Well…you maybe not be able to have those icons of late night TV, (God Bless Billy) but serial entrepreneur Ron Perkins has an idea for you. He and his company, Newport Media, are licensing world-class infomercials to local businesses that are customized for use in their local markets.
Given Ron’s success, as an entrepreneur this is certainly a business model and concept to watch. Ron help create the Franchise Yearbook sold to Entrepreneur, Experts on Video sold to the Video Learning Library, Digital Media Services sold to CNET and most recently Continuing Fitness sold to VQ Action Care. It’s hard to go an hour without seeing the resistance chair he helped popularize on cable TV.
I recently asked Ron to share a little about the infomercial industry, television and his new concept.
Is TV still a powerful medium for selling products?
The viewership is a lot more scattered now because there are so many channels available and the younger audience spends more time on the Internet. However, we've found that TV is still viable, especially for products and services aimed at the over-40 age group because it gives you a great way to tell your story and show your product in action.
Is there a difference on the local level?
The half-hour infomercial format can really set your business apart from competitors and give your company prestige and brand awareness for a low cost on the local level. If you look at most major markets in the U.S., you’ll see businesses that have become the “800 pound gorilla” in their local market because of aggressive television advertising, whether you’re talking about a plumber, a real estate broker, or an attorney.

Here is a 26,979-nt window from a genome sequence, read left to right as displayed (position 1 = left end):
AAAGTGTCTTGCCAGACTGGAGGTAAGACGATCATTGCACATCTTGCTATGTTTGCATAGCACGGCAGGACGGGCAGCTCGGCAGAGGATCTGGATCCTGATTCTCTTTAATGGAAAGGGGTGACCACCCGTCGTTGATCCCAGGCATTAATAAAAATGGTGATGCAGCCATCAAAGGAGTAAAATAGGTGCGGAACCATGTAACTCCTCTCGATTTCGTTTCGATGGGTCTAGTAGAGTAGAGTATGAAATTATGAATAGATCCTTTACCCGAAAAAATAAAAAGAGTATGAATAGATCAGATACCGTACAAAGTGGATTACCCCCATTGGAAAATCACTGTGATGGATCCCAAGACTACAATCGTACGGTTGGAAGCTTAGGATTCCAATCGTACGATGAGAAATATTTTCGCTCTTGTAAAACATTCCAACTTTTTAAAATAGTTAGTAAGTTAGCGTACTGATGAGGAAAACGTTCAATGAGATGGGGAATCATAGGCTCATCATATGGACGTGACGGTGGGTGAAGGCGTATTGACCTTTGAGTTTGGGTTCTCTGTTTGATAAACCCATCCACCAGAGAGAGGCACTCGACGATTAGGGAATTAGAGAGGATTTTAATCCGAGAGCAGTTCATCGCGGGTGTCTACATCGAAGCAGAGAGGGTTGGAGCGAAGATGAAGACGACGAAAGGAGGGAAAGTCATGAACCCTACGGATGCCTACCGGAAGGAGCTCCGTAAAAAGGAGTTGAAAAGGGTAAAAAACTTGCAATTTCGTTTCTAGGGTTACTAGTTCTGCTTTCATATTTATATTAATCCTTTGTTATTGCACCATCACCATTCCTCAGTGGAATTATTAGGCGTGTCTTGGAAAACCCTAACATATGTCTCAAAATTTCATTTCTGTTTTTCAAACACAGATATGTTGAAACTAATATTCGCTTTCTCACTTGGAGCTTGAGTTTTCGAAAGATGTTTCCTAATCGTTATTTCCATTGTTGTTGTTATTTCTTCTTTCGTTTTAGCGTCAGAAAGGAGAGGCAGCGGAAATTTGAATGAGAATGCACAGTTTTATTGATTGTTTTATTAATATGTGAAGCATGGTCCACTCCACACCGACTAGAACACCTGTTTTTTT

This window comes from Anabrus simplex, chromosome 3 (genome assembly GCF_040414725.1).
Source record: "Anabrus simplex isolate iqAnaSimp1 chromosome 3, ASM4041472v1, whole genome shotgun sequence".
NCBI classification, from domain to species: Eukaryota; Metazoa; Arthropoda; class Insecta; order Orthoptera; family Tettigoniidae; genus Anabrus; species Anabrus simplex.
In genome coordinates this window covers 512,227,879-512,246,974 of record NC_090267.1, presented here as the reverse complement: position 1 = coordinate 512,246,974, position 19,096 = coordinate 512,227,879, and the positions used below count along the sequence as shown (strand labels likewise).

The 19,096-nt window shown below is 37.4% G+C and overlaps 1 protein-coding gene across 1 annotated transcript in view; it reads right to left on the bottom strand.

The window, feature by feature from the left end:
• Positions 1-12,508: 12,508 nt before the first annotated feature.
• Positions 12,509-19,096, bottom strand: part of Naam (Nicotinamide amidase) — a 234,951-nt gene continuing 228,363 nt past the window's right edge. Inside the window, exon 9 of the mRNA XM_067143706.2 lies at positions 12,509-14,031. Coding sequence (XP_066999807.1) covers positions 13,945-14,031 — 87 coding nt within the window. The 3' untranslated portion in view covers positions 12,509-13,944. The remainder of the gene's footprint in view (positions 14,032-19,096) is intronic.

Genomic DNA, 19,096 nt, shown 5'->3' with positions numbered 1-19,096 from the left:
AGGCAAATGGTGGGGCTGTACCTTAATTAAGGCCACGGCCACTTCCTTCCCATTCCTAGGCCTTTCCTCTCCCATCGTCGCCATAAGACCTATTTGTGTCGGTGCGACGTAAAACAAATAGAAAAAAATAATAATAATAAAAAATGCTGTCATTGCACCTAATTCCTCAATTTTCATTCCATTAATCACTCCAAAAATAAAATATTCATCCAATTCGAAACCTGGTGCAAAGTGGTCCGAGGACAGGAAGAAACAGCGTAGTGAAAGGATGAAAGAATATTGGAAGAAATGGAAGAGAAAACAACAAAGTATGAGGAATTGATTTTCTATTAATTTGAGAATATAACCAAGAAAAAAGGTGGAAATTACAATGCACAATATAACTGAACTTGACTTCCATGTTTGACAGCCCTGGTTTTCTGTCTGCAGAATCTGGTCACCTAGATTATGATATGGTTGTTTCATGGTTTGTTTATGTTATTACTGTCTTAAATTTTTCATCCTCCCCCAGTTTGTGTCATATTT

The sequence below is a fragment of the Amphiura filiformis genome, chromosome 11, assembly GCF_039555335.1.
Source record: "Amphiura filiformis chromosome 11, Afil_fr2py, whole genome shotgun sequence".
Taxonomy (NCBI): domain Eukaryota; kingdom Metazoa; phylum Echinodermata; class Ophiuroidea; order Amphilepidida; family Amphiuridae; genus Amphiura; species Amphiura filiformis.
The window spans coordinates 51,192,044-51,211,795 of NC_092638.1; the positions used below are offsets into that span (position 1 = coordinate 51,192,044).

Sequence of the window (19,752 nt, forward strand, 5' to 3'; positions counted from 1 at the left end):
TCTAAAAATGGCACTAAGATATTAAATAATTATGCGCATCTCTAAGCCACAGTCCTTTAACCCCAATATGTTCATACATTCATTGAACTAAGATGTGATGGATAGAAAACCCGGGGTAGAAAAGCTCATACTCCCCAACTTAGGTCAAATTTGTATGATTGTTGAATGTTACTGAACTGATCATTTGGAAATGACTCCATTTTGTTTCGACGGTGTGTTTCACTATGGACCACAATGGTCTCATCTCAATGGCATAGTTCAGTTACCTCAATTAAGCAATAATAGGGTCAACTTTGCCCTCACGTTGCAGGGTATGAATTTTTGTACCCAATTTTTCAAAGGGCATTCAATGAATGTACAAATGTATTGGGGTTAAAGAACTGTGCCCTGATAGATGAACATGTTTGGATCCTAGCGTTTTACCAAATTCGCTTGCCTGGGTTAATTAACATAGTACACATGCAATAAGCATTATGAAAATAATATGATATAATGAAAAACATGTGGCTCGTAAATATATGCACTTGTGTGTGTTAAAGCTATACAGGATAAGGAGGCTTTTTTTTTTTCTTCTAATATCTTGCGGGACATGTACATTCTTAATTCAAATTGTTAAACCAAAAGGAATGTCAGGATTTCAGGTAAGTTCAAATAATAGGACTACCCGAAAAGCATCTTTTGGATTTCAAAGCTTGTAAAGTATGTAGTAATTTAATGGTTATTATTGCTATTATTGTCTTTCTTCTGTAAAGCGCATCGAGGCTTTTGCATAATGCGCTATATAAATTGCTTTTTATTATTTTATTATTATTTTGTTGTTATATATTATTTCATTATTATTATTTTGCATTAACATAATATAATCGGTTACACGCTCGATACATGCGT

How does one know they have a product with potential?
When you promote a new product through direct marketing, the good thing about testing on TV is that you'll know pretty quickly whether or not you have a winner. It's a short time cycle between running the ad and gauging the response, so you can go back very quickly and change the show as needed based upon your testing. If you try this with print advertising or direct mail, the testing cycle can be a lot longer. The testing involves playing with a lot of variables, such as the creative of your ad, the station, and time of day that you run the ad and so on.
What does it roughly cost to try an infomercial idea on TV?
If you talk to most production companies, they'll typically quote you an off-the-cuff price per minute to produce a half-hour show, such as "$3,000 per minute", or "$5,000 per minute". That's too simplistic and doesn't account for the wide variation in costs based on the specific script format. A simple product demonstration show, shot in a single location, could be done very economically. In fact, some of the most effective infomercials were done on very modest budgets. But, for the average business person who hires out the writing, production and editing services, the low side of the range still will be a minimum of $30,000 to $40,000 for a decent quality half-hour show. In addition to this production cost, I would budget about $15,000 to $20,000 for media costs to do a test run of a few airings on national network cable.
Once again, is there a difference on the local level?